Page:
Some reactions to “the abortion controversies” and women’s vanishing rights to full citizenship in the U.S.

October 24, 2007 at 12:41 pm (frightening things, injustice, racism, sexism, stupidity) (, , , )

From what seems like the beginning of time, women from all across the globe have been personally and systemically coerced into making reproductive choices that may or may not have been their own, and that may or may not be the best for them. This coercion, like all others, plays out differently for women of different ethnicities, races, sexualities, etc. A perfect example of this is a clip from Fox News which I watched online about a year ago that features one crazed straight-white-Christian-American male or another raving about how white women in the states should have more babies and less abortions because more white American babies=more white American workers=less room for Mexican immigrants=less threat to his straight-white-Christian-American male birthright. Or something. I think I saw this on Feministe, but I’m not sure, and I haven’t been able to locate it anywhere (if any readers know which clip I’m thinking of and where to find it, please let me know). Compare this to the histories of eugenics and forced sterilization of women of color in poor “overpopulated” countries.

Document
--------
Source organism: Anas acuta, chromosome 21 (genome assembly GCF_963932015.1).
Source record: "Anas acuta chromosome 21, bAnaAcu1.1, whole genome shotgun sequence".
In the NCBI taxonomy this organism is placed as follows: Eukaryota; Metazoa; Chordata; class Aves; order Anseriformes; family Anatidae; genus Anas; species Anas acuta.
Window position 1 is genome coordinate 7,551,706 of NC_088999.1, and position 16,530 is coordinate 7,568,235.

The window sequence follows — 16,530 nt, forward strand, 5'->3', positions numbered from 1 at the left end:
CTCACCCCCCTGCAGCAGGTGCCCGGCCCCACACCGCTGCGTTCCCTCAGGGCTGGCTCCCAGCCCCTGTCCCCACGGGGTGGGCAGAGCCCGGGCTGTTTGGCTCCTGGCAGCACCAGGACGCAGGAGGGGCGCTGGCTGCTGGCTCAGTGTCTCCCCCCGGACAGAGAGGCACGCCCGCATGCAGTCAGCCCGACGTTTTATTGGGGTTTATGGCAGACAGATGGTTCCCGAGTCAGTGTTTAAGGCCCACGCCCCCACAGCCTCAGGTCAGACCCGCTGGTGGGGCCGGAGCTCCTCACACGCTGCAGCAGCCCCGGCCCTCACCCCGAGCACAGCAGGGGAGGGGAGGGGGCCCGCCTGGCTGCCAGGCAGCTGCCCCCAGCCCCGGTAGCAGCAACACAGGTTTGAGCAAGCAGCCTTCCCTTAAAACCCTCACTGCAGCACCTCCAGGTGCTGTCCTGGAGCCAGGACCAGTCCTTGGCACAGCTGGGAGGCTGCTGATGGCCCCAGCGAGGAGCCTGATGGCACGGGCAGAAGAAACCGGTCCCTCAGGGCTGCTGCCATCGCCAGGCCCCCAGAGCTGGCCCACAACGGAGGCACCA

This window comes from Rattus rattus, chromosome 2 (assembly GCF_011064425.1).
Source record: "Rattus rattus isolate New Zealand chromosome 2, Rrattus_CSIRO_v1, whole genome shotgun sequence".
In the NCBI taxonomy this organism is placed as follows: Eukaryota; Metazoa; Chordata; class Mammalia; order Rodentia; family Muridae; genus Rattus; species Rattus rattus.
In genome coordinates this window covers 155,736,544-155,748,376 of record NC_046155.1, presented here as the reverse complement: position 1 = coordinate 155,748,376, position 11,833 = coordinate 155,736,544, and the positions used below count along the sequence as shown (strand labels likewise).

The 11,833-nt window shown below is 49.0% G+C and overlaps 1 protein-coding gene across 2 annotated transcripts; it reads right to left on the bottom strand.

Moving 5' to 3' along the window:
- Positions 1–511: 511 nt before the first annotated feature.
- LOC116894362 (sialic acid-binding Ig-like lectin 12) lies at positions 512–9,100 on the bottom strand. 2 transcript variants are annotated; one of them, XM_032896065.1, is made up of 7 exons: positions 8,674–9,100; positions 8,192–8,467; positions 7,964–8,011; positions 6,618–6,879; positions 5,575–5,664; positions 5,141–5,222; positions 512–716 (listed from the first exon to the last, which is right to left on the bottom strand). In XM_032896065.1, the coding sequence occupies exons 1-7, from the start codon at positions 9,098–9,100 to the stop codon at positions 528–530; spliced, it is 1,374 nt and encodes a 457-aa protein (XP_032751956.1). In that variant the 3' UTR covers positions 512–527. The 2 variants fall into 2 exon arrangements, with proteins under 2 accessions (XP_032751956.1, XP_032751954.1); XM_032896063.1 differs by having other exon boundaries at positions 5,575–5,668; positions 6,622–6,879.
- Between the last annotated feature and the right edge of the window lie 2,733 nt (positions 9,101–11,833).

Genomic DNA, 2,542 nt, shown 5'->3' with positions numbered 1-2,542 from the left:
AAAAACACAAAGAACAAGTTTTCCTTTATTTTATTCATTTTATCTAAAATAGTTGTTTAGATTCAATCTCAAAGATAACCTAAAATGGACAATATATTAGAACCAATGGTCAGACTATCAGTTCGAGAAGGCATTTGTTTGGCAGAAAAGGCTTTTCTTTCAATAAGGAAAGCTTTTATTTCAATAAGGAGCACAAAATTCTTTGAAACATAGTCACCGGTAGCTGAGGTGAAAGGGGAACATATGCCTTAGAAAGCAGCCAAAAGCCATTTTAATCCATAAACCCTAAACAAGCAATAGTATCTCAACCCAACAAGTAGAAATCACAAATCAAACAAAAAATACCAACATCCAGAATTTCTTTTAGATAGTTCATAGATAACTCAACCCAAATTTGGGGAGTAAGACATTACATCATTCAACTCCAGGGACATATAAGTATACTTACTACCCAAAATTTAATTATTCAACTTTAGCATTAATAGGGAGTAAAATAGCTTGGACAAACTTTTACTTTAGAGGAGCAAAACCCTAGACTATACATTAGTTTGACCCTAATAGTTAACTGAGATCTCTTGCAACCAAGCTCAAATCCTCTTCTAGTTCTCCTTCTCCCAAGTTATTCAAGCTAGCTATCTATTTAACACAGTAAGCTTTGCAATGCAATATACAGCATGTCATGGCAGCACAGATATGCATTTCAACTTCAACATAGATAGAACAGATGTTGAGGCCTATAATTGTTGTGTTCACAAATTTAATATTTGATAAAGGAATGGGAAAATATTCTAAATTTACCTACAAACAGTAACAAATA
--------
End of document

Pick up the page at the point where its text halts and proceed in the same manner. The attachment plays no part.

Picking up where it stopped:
The debate surrounding reproductive choices and who gets to make them is commonly centered around “selfish” middle-class white women who presumably have access to the care and procedures they may seek despite economic and legislative barriers; the ones that have the ability to make a choice should it be offered. It is also centered around abortion and other aspects that factor into the subject of choice, like comprehensive sex education, proper maternal care, and access to contraceptives are routinely ignored or placed elsewhere categorically in political debate. They shouldn’t be. But because the faction which I will generally call the heteronormative Christofascist conservative right (or just, you know, right-wing for short) has been so successful at establishing their rhetoric in the public sphere, this is the narrow and simplistic framework in which the debate commonly exists, and is also the one that I am usually reacting to when thinking/discussing about the issue of reproductive choice. This is true of many. It’s simplistic and a unfortunate, but regardless, it is the water through which we must now wade.